During the early stages of grief, you might notice that you can’t feel, and you may ask yourself: Will I ever feel again?

This emotional numbness is normal and will pass. This emotional anesthesia is a protection provided by shock because you cannot handle everything at once. You probably have responsibilities like funeral arrangements to get through. You very well might go on auto-pilot and continue to function “normally’ until you can’t anymore. You might not cry at the funeral and wonder what is wrong with you. In these early stages, you may even feel guilty because you don’t think you are grieving enough. “How can I eat when she’s dead? How can I sleep when she’s not here?” The reality is you have to, for your other loved ones and for yourself. You are doing what you need to do.

Patience is key. Grief will take a while to process. Working on your grief can make it bearable and progress faster. But, working on your grief will not cure it overnight. Grief will be a companion for a while. Don’t try to rush it away.

Death Wish and Suicidal Thoughts

When you’re grieving, you might find you want to die. In my case, it was my daughter who I lost. When you lose someone that close to you, someone you’re responsible for, someone who was supposed to live long beyond your years, it’s natural to want to be with them. And, since you feel it is death that is separating you, it’s only your death that can bring you back together.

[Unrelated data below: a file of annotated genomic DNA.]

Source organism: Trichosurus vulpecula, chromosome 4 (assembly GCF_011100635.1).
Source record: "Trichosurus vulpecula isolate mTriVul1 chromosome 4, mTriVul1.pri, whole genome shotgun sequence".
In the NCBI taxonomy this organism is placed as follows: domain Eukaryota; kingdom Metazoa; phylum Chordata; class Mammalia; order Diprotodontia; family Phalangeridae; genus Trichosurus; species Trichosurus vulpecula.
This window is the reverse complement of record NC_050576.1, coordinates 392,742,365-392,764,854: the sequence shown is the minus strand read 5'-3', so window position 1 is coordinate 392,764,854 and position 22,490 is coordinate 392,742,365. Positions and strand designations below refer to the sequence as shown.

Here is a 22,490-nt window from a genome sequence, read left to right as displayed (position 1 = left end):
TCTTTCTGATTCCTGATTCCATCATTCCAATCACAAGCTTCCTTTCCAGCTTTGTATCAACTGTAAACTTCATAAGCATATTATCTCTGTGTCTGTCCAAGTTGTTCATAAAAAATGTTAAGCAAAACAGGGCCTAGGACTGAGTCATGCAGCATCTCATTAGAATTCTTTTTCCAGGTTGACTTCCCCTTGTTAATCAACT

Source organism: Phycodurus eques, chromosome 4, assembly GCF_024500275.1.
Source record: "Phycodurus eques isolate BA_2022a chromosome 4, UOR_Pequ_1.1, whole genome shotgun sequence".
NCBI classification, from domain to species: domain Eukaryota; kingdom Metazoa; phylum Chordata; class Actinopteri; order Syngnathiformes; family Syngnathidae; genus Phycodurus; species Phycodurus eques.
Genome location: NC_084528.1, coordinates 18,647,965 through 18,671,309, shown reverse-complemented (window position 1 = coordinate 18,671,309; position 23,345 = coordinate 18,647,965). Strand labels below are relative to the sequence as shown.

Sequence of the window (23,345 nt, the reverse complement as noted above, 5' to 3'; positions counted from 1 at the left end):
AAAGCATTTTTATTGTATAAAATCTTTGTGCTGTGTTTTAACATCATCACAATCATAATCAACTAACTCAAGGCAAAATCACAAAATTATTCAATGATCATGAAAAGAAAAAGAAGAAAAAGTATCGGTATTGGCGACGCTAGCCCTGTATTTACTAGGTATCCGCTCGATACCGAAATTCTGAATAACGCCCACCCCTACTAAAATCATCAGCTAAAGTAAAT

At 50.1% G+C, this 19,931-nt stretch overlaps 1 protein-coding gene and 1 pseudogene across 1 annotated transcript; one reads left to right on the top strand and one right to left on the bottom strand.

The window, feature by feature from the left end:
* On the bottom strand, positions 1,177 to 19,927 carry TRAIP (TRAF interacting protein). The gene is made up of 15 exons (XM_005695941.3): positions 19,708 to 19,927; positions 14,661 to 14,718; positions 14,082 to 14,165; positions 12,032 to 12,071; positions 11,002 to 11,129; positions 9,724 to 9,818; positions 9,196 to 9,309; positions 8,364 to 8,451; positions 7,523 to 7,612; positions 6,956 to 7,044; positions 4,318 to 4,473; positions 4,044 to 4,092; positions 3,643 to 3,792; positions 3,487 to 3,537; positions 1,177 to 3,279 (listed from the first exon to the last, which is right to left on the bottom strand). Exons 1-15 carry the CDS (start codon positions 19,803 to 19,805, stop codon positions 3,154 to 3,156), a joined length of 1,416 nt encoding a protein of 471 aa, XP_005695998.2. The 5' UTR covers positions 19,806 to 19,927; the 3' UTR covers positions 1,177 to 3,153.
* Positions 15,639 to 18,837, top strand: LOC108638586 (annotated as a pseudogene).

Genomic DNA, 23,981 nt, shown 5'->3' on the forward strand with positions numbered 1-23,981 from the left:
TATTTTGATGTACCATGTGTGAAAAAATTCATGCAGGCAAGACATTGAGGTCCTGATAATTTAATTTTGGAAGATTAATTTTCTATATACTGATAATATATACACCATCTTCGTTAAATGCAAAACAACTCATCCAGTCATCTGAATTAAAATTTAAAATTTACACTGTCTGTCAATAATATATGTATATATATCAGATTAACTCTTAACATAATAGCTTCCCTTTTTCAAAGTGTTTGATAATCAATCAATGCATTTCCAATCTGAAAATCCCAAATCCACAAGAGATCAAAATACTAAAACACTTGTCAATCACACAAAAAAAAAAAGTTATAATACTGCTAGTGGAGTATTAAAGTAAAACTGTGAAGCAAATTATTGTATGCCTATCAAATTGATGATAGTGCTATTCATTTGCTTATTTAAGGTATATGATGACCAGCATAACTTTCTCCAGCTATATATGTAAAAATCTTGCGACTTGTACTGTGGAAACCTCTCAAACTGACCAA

If it’s a small child, you might feel you need to be with them to take care of them. At 15 years old, I knew where Shayna was every day and every night. I was responsible for her well-being. I wanted to be with her where she was, after her passing.

I have talked to hundreds of parents since then. While this is something most will not admit openly for fear of being thought “crazy,” my anecdotal experience is the majority of parents who have lost children at some point have suicidal thoughts or at least wish to die to be with their child. I recall the first time I heard a parent admit this. I was in the car listening to a podcast when I heard her say that a bus was driving by and she felt the urge to step out in front of it. She had written a book. I immediately knew I had to get that book. Just knowing someone else felt the way I did, made my feelings seem not as bad. While driving, I had images of slamming my car into a bridge abutment or head-on into oncoming traffic.

Numbness and Suicidal Thoughts

I didn’t seriously consider suicide or make plans for it. I had fleeting thoughts. But, the desire to be with Shayna continues four years after her passing. Every morning I wake up, I think “Here I am again.”;  and not in a rejoicing tone. Every day I count as one day closer to our reunion. If you’re fixating on suicidal thoughts or find yourself planning suicide, it’s time to get help. But, if you have those random thoughts or you find yourself longing to be with your loved one, you’re not alone, and you’re not crazy.